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Author Topic: VLCC Eliza 9387578  (Read 8781 times)
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Jim H
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« on: December 10, 2011, 04:13:40 pm »

To supply all of the worlds crude-oil needs today, there are only about 3,500 tankers steaming out on the open seas or anchored at ports. Demand for their services far exceeds this supply, and, as a result, tanker rates have soared in the past year much faster than the price of crude oil itself. According to a report by McQuilling Services, an ocean-transport consultant, the world will be 26% short of big oil tankers, known as very large crude carriers, or VLCCs, through the end of this year. (A VLCC is a crude-oil tanker of at least 200,000 tons deadweight. It is big, larger than an aircraft carrier.) When you consider not just the number of tankers afloat but also the extent to which they are actually available due to port congestion, the supertanker industry appears even more tonnage deficient, according to a Bloomberg report on the McQuilling finding.
If the above is the case why has VLCC Eliza 9387578 been at anchor in the nab anchorage since 20/11/11 after discharging at fawley.
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Mats
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« Reply #1 on: December 11, 2011, 11:48:57 am »

There are too many large tankers these days - not too few. Some say the overcapacity exceeds 15 percent. This means rates are very low and owners have begun putting some VLCCs in layup.
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rd77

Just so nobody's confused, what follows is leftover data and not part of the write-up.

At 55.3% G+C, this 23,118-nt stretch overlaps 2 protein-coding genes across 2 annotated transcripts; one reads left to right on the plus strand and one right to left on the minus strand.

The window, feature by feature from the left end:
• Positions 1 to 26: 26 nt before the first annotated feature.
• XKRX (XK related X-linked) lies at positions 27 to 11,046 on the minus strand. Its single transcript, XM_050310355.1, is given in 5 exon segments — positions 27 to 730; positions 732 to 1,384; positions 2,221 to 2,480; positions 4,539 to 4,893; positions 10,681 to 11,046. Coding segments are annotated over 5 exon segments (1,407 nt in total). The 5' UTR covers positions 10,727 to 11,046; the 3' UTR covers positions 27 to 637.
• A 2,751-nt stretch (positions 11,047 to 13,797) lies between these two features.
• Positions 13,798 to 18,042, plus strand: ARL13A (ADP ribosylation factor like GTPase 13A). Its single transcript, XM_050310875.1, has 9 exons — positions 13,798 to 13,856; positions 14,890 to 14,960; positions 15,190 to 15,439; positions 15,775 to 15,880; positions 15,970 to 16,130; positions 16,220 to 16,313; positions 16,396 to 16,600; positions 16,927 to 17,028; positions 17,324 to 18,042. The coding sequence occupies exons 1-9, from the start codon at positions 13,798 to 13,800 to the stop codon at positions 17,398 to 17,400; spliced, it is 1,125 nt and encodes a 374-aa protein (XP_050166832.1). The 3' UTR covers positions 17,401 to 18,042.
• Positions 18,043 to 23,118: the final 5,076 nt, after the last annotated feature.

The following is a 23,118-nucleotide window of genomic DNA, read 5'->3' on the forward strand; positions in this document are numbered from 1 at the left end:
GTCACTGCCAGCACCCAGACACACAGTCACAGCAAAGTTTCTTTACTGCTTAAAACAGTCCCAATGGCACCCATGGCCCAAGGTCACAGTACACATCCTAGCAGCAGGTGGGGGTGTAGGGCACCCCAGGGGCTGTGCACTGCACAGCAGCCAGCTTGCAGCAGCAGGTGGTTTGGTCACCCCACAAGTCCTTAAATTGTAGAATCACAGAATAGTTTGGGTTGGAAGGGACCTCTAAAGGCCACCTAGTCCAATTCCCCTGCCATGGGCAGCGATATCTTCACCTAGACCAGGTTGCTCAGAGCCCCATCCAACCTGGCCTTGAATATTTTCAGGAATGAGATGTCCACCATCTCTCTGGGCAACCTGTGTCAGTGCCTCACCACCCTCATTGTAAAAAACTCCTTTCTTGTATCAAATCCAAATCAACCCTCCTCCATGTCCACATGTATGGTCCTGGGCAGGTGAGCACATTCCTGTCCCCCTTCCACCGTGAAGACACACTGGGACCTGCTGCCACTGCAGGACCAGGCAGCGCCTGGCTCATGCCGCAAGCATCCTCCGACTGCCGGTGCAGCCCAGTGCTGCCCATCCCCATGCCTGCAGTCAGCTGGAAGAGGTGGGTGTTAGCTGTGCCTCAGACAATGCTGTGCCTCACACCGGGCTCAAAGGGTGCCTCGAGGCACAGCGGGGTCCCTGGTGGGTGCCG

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« Reply #2 on: December 11, 2011, 03:08:18 pm »

JimH: I wonder what your source is for that report (and how old it is), as it is indeed simply not true, as Mats rightly points out.
 
Many major oil tanker owners are already facing financial difficulties/restructuring due to the depressed condition of the market (see Frontline for example). Major owners like BW have put several VLCC's into cold lay-up, for example in Malaysia.

The market is actually that bad that even not-too-old double hull VLCC's are now starting to be scrapped (so far only the single-hulled VLCC's went for scrap). Just last week, Mitsui OSK of Japan sold the 1995(!)-built double-hulled VLCC  ATLANTIC LIBERTY (IMO 9106156) for scrap:

http://www.crewing.biz.ua/Article63150.html

Brgds.
Ralph
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Allan RO
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« Reply #3 on: December 11, 2011, 08:17:27 pm »

Hi Guys

Eliza left Nab anchorage 19:40 tonight, AIS destination given as London......very odd as she is empty.   Remains to be seen where she actually goes.

Allan
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Jim H
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« Reply #4 on: December 11, 2011, 09:33:03 pm »

I may have got some old info and i apologise, just thought it unusual for a 2008 built to idle for so long, and Nab anchorage does not appear to be a ideal lay up area. See from previous post appears to be on the move now. Smiley
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John Jones
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« Reply #5 on: December 11, 2011, 10:59:59 pm »

To supply all of the worlds crude-oil needs today, there are only about 3,500 tankers steaming out on the open seas or anchored at ports. Demand for their services far exceeds this supply, and, as a result, tanker rates have soared in the past year much faster than the price of crude oil itself.